Not everyone in jail is a criminal
Published On February 19, 2016 » 1363 Views» By Davies M.M Chanda » Features
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IT is true that not all people who are in jail  are criminals or have committed serious offences.
In many courts of law magistrates have tried and sentenced people even when they entirely deny that they were criminals or had not committed the offences they were being charged for.
This being the case, some magistrates have sentenced people on circumstantial evidence, some which could have been true while some could have been false.
There have been many fiction stories and films you may have read and watched where some stars have been framed of having committed some crimes and have been jailed for the offences they did not commit, and when they came out of jail, they ensured they found the people who really committed the crime and made the law take its course against them.
But this is fiction. What would one do in real life?
I guess nothing much. Many relatives of some people who have been jailed have lamented that their relatives had been jailed for having done nothing wrong, but that there was nothing they could do to reverse the verdicts once passed by judges or magistrates.
Recently, I was on a mini bus from Chifubu Township to town in Ndola.
In front of me was seated an elderly woman I thought was in her late sixties or early seventies.
When the mini bus conductor was collecting bus fares, the woman produced a K20  note and insisted that the conductor gives her change immediately.
The conductor told the woman that he had no loose money at the time and he would give her the change after collecting fares from other passengers.
The woman then asked the conductor to give her back the K20 and she would pay him when he had loose money and many passengers in the mini bus laughed.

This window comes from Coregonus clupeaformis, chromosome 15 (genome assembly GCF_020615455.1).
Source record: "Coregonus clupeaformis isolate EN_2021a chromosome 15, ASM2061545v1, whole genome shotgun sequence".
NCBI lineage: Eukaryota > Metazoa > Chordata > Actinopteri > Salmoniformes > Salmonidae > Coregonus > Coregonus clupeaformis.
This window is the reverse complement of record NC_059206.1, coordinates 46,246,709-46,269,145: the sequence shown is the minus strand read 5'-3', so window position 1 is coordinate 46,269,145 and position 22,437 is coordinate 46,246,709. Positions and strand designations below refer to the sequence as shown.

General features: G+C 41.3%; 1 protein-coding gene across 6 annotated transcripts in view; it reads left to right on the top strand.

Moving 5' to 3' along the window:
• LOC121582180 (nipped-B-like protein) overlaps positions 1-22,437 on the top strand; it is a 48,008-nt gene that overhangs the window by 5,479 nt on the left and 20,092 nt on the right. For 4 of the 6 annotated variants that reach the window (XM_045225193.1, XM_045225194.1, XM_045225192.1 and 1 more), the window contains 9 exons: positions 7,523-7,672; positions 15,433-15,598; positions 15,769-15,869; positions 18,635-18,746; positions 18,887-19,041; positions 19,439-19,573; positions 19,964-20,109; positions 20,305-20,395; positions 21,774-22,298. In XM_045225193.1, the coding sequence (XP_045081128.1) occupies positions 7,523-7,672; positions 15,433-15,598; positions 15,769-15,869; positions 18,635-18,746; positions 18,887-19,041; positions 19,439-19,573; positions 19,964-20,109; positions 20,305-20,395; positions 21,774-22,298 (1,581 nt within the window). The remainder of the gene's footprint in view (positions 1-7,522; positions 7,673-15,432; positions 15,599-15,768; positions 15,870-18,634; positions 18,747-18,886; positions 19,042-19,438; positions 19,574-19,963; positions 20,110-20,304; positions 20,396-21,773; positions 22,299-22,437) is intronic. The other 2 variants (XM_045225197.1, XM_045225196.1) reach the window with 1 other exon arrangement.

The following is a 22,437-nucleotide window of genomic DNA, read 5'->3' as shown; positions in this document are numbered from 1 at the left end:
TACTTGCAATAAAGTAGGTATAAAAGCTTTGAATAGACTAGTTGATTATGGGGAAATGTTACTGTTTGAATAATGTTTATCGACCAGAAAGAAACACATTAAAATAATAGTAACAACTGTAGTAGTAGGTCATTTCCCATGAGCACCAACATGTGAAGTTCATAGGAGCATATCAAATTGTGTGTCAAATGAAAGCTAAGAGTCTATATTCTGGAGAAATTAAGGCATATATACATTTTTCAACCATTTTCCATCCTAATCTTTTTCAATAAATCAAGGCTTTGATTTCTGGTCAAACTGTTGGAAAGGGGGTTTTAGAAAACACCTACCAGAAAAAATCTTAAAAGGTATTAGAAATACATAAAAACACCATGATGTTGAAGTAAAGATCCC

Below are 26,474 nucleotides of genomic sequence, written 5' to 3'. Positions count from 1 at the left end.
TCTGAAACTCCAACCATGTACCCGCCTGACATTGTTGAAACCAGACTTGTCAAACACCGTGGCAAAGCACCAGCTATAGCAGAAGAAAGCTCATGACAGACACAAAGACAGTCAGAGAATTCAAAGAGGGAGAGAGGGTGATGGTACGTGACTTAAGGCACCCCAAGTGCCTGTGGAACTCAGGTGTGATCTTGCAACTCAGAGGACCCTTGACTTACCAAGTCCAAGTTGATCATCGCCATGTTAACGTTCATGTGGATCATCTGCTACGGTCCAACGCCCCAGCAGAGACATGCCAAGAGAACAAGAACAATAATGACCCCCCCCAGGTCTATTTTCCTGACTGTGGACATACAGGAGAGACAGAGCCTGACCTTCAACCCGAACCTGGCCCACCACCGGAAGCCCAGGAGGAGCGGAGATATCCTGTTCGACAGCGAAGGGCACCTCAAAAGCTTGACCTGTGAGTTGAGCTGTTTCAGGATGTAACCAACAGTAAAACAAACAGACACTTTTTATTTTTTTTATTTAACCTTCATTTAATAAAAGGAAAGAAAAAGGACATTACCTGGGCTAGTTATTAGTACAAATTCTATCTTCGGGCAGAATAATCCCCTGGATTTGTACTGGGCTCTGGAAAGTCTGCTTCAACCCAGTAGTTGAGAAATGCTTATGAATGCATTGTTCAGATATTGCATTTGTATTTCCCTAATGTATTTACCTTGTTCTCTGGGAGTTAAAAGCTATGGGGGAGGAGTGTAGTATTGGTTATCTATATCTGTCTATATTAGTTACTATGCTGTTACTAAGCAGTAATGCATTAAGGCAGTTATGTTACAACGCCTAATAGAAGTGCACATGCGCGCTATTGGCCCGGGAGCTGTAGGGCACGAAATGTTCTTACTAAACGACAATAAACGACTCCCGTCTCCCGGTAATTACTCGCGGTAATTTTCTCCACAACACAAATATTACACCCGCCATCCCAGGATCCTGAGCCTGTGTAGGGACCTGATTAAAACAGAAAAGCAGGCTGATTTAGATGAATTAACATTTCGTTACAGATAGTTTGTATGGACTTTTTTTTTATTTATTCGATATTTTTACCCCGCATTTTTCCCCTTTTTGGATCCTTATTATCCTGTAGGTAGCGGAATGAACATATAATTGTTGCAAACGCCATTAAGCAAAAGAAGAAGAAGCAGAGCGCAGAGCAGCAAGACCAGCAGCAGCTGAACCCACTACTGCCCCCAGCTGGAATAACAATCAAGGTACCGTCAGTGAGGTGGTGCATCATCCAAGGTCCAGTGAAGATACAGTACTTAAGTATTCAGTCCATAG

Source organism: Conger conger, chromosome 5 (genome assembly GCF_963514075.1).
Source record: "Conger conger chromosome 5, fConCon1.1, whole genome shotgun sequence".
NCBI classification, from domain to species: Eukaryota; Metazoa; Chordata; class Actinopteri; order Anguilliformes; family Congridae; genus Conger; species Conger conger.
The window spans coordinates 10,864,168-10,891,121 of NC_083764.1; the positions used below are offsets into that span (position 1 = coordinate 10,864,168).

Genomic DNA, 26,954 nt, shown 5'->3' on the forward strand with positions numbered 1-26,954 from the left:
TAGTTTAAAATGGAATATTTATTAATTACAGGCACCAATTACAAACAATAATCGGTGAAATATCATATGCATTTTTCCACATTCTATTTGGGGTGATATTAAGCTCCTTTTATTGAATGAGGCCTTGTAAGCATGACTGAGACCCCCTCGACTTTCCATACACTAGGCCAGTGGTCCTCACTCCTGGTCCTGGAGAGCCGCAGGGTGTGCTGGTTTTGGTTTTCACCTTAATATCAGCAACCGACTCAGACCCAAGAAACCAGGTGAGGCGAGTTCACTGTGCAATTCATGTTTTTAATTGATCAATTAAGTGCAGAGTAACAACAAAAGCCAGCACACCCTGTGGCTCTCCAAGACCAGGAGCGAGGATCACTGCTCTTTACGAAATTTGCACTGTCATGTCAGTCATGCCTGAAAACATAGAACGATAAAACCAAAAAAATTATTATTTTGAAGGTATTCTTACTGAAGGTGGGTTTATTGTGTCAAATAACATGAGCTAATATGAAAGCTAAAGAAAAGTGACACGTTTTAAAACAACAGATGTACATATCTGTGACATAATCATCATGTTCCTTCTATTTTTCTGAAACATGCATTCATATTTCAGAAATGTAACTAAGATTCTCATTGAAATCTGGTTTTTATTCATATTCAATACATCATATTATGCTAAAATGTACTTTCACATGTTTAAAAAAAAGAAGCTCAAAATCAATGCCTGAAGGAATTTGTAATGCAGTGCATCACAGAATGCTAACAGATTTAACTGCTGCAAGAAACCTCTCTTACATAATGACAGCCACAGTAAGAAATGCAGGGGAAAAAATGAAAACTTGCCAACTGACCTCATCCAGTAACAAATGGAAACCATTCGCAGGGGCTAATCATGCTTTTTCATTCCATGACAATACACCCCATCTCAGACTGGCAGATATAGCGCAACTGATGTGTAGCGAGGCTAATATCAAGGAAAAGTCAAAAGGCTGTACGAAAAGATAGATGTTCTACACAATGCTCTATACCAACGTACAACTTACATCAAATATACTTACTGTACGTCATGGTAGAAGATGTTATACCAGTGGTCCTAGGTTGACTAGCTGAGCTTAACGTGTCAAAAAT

The conductor looked at the woman and said:” Nalamipela chenji yenu mbuya nshalabeko,” (I will give you your change grand mother, I will not forget).
“Awe we mwana tekweba ati walalaba. Kuti wampela ulupiya lwafeki. Umwana wandi balimukaka pamulandu wakuti namupele  ulupiya lwafeki ulo kondakita munobe ampele nga chenji,” (No son, it is not that you will forget to give me the change, you may give me fake money. My son was jailed because I gave him fake money which your fellow conductor gave me as change) explained the woman.
As an eavesdropper, I was excited. The old woman’s son was jailed after she gave him fake money which the conductor gave her as change! How did this happen? I wanted to know.
In fact, it was not only me who was excited. Many other passengers turned their attention to the woman after she said this.
“Tekanyeni mbuya, nalamipela chenji yenu,” (Be patient grand mother, I will give you your change), the conductor said.
The old woman shook her head and stretched her arm and said:” Awe mpelafye ililine,”(No, give me just now) insisted the woman.
The man who was sitting next to me was apparently annoyed with the conductor’s seemingly deliberate intention not to give the old woman the change.
“You give the old lady the change, don’t you understand?” the man fumed. It was at this time when the conductor counted the money and gave the woman the change.
After she got the change, she turned to the woman she was sitting next to and started explaining what happened for her son to be jailed
According to the woman, she was on a bus coming from Kitwe to Ndola. When the time came for the conductor to collect the bus fares, the old woman produced a K100 note and gave the conductor.
The bus fare was K 18 and she was to get K 82 as change. The conductor did not give the woman the change immediately.